If we ever do doubt, the apostle Paul tells us to look no further than the cross. ‘God proves his love for us,’ he says, in that while we were still sinners’ – while we were people who were not especially loveable, people who had spurned and rejected him – ‘while we were still sinners, Christ died for us.’ God saw the very worst in us, and far from turning away, he gave up his very life for us. God saw the very worst in us, and loved us still. If Jesus went through all this for us, what will he not do for us? When we look to the cross we can have the assurance, the hope, the peace that he is our ever faithful friend.


Our next piece of music has a recurring refrain as we move through the Passion story: ‘it was for me, O Lord’. And when we see just what Jesus did for me, we can know with confidence the final words of the hymn, ‘you are for me, O Lord.’



When you prayed beneath the trees 




Let us come to him who died that we might live and who intercedes for ever before the Father, saying: 

we praise you, Lamb of God.


Leader: Lord Jesus, you do not remain far off from our pain, 

but have entered into it with us:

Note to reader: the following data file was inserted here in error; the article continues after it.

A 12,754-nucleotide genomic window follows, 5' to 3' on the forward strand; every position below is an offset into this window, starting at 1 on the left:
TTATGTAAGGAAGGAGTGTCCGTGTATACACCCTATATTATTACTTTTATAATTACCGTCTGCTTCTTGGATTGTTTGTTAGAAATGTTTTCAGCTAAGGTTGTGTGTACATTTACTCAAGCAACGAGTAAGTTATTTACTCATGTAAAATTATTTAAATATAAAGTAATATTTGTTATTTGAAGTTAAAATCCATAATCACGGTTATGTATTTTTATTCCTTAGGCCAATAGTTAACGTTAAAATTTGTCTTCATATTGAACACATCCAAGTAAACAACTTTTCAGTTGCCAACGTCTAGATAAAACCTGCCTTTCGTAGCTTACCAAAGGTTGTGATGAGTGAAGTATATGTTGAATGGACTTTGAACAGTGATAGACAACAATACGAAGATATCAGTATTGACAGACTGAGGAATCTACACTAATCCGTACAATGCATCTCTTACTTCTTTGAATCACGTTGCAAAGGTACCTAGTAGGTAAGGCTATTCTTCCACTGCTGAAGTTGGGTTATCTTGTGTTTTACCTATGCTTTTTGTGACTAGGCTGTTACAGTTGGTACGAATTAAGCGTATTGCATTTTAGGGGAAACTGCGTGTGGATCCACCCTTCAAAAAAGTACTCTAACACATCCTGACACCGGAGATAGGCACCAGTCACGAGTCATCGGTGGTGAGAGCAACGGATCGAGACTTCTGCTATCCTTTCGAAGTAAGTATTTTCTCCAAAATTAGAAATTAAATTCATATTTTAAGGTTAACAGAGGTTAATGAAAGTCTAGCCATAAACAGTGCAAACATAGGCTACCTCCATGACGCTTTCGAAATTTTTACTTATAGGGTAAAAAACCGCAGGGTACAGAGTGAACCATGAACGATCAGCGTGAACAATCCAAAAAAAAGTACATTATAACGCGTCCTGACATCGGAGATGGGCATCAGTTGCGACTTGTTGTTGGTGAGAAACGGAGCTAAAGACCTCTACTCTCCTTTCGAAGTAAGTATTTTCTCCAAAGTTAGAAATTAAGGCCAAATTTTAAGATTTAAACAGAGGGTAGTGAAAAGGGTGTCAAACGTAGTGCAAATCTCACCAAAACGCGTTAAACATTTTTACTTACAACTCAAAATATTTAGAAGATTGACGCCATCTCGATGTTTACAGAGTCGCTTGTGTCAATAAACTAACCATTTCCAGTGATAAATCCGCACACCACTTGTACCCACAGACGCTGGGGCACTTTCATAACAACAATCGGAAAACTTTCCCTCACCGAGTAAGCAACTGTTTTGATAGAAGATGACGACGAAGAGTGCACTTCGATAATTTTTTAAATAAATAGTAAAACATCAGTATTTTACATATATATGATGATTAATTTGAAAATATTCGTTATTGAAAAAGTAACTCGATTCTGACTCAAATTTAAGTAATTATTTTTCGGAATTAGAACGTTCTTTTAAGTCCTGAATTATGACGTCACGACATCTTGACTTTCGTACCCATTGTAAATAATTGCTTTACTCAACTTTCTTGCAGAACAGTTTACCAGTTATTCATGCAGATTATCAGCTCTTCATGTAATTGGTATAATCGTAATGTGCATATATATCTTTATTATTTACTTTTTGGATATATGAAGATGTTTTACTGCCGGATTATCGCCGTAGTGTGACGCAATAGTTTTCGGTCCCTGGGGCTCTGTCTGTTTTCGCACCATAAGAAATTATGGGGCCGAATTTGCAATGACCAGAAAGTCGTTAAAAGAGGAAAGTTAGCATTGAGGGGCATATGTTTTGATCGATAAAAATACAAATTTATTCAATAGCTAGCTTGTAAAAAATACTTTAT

All:     we praise you, Lamb of God.


Leader: Though the king of all,

you submitted to the judgement of sinners:

All:     we praise you, Lamb of God.


Leader: In the hour of death, you forgave your enemies

and humble us with the extent of your love:

All:     we praise you, Lamb of God.


Leader: Through your blood

you have set us free from sin and death:

All:     we praise you, Lamb of God.


Leader: Faithful friend,

on the cross you prove to us that you are for us:

All:     we praise you, Lamb of God.

Silence is kept.


Standing at the foot of the Cross, as our Saviour taught us, so we pray:


All:        Our Father in heaven, 

hallowed be your name,

your kingdom come, your will be done, 

on earth as in heaven.

Give us today our daily bread.

Forgive us our sins

as we forgive those who sin against us.

Lead us not into temptation 

but deliver us from evil.

For the kingdom, the power, 

and the glory are yours

now and for ever. 



HYMN: Oh to see the dawn 




Leader:   Most merciful God,

             who by the death and resurrection of your Son 

                  Jesus Christ

             delivered and saved the world:

             grant that by faith in him who suffered on the cross

             we may triumph in the power of his victory;

             through Jesus Christ your Son our Lord,

             who is alive and reigns with you,

             in the unity of the Holy Spirit,

             one God, now and for ever.

All:        Amen.